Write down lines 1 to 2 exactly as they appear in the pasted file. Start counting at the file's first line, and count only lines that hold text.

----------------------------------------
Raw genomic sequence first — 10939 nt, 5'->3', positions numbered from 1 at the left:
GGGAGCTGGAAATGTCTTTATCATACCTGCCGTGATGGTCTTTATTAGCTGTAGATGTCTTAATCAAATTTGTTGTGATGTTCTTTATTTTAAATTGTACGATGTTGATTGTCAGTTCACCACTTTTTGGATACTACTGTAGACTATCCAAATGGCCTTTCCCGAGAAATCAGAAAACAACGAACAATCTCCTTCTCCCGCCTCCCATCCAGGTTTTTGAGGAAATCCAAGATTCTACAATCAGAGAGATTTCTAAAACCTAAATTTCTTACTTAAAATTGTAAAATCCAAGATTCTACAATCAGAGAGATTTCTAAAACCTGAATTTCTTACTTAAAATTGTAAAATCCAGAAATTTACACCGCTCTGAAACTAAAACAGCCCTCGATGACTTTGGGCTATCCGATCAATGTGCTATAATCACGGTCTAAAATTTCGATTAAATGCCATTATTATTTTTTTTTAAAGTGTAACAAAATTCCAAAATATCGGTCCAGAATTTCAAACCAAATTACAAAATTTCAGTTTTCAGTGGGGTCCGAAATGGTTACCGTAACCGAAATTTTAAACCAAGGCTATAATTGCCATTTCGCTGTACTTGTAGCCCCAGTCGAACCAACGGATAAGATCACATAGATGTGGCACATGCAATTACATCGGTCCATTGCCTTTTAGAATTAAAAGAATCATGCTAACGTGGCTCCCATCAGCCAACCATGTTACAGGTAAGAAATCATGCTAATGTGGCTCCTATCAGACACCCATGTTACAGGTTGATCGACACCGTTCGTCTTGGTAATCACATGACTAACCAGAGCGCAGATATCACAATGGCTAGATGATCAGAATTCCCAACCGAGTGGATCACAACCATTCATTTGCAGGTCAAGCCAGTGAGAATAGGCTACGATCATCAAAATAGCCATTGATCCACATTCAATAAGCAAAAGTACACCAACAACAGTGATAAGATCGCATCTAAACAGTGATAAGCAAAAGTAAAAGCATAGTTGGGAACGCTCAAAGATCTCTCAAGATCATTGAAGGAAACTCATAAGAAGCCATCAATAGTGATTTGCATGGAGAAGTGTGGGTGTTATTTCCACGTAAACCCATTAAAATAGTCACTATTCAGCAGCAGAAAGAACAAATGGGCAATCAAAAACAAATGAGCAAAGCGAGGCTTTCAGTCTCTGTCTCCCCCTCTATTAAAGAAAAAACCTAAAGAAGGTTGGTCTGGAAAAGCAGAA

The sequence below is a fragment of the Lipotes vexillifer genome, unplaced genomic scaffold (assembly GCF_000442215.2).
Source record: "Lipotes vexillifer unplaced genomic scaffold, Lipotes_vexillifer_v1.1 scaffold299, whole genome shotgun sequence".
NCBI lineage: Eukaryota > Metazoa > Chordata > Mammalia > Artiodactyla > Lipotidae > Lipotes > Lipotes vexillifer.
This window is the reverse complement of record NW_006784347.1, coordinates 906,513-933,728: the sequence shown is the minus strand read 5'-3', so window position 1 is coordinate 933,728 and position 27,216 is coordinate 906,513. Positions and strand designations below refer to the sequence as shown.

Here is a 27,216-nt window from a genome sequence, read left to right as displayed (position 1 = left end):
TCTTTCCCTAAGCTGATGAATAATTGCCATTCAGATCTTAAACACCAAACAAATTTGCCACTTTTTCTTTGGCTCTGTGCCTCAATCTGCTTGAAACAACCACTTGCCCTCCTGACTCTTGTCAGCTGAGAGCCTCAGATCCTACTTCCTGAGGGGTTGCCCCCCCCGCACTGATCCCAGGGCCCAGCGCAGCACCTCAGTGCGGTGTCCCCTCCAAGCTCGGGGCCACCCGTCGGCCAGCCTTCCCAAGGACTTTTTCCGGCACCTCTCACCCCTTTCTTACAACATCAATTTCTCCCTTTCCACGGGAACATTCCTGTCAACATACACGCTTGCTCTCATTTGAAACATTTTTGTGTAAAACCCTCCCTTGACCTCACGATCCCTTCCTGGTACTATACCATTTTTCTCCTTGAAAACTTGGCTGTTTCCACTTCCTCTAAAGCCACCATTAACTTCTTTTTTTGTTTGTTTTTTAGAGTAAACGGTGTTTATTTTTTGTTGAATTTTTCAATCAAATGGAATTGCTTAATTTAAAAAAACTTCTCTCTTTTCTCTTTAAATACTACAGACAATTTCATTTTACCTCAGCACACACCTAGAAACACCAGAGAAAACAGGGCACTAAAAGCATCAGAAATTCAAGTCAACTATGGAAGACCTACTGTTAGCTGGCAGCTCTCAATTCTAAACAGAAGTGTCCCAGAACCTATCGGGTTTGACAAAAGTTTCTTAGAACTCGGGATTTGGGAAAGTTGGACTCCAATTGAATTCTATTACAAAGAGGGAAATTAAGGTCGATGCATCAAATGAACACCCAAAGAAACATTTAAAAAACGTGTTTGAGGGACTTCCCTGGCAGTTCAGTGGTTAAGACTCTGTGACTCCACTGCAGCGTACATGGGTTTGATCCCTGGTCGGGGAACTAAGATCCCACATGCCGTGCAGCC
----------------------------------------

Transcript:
Raw genomic sequence first — 10939 nt, 5'->3', positions numbered from 1 at the left:
GGGAGCTGGAAATGTCTTTATCATACCTGCCGTGATGGTCTTTATTAGCTGTAGATGTCTTAATCAAATTTGTTGTGATGTTCTTTATTTTAAATTGTACGATGTTGATTGTCAGTTCACCACTTTTTGGATACTACTGTAGACTATCCAAATGGCCTTTCCCGAGAAATCAGAAAACAACGAACAATCTCCTTCTCCCGCCTCCCATCCAGGTTTTTGAGGAAATCCAAGATTCTACAATCAGAGAGATTTCTAAAACCTAAATTTCTTACTTAAAATTGTAAAATCCAAGATTCTACAATCAGAGAGATTTCTAAAACCTGAATTTCTTACTTAAAATTGTAAAATCCAGAAATTTACACCGCTCTGAAACTAAAACAGCCCTCGATGACTTTGGGCTATCCGATCAATGTGCTATAATCACGGTCTAAAATTTCGATTAAATGCCATTATTATTTTTTTTTAAAGTGTAACAAAATTCCAAAATATCGGTCCAGAATTTCAAACCAAATTACAAAATTTCAGTTTTCAGTGGGGTCCGAAATGGTTACCGTAACCGAAATTTTAAACCAAGGCTATAATTGCCATTTCGCTGTACTTGTAGCCCCAGTCGAACCAACGGATAAGATCACATAGATGTGGCACATGCAATTACATCGGTCCATTGCCTTTTAGAATTAAAAGAATCATGCTAACGTGGCTCCCATCAGCCAACCATGTTACAGGTAAGAAATCATGCTAATGTGGCTCCTATCAGACACCCATGTTACAGGTTGATCGACACCGTTCGTCTTGGTAATCACATGACTAACCAGAGCGCAGATATCACAATGGCTAGATGATCAGAATTCCCAACCGAGTGGATCACAACCATTCATTTGCAGGTCAAGCCAGTGAGAATAGGCTACGATCATCAAAATAGCCATTGATCCACATTCAATAAGCAAAAGTACACCAACAACAGTGATAAGATCGCATCTAAACAGTGATAAGCAAAAGTAAAAGCATAGTTGGGAACGCTCAAAGATCTCTCAAGATCATTGAAGGAAACTCATAAGAAGCCATCAATAGTGATTTGCATGGAGAAGTGTGGGTGTTATTTCCACGTAAACCCATTAAAATAGTCACTATTCAGCAGCAGAAAGAACAAATGGGCAATCAAAAACAAATGAGCAAAGCGAGGCTTTCAGTCTCTGTCTCCCCCTCTATTAAAGAAAAAACCTAAAGAAGGTTGGTCTGGAAAAGCAGAA